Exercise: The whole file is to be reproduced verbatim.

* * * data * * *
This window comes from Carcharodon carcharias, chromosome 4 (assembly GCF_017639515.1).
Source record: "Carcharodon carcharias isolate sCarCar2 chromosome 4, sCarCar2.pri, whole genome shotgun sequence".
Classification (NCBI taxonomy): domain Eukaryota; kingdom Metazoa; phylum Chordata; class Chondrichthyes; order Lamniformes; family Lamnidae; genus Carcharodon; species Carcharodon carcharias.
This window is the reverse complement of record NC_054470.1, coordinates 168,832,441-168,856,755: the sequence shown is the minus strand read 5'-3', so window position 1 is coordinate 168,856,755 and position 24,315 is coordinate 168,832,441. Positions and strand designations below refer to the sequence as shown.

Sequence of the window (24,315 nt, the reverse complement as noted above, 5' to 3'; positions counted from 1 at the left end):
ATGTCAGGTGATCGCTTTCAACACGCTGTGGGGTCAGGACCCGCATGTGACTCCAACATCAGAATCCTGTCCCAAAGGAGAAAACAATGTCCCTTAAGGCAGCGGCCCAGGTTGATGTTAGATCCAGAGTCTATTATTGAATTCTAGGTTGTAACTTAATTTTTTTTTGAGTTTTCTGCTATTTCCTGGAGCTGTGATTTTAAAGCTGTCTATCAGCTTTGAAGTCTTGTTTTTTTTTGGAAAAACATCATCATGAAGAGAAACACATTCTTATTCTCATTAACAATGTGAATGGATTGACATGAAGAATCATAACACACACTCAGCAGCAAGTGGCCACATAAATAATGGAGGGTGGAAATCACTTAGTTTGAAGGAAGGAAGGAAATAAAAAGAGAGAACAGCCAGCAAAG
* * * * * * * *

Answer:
This window comes from Carcharodon carcharias, chromosome 4 (assembly GCF_017639515.1).
Source record: "Carcharodon carcharias isolate sCarCar2 chromosome 4, sCarCar2.pri, whole genome shotgun sequence".
Classification (NCBI taxonomy): domain Eukaryota; kingdom Metazoa; phylum Chordata; class Chondrichthyes; order Lamniformes; family Lamnidae; genus Carcharodon; species Carcharodon carcharias.
This window is the reverse complement of record NC_054470.1, coordinates 168,832,441-168,856,755: the sequence shown is the minus strand read 5'-3', so window position 1 is coordinate 168,856,755 and position 24,315 is coordinate 168,832,441. Positions and strand designations below refer to the sequence as shown.

Sequence of the window (24,315 nt, the reverse complement as noted above, 5' to 3'; positions counted from 1 at the left end):
ATGTCAGGTGATCGCTTTCAACACGCTGTGGGGTCAGGACCCGCATGTGACTCCAACATCAGAATCCTGTCCCAAAGGAGAAAACAATGTCCCTTAAGGCAGCGGCCCAGGTTGATGTTAGATCCAGAGTCTATTATTGAATTCTAGGTTGTAACTTAATTTTTTTTTGAGTTTTCTGCTATTTCCTGGAGCTGTGATTTTAAAGCTGTCTATCAGCTTTGAAGTCTTGTTTTTTTTTGGAAAAACATCATCATGAAGAGAAACACATTCTTATTCTCATTAACAATGTGAATGGATTGACATGAAGAATCATAACACACACTCAGCAGCAAGTGGCCACATAAATAATGGAGGGTGGAAATCACTTAGTTTGAAGGAAGGAAGGAAATAAAAAGAGAGAACAGCCAGCAAAG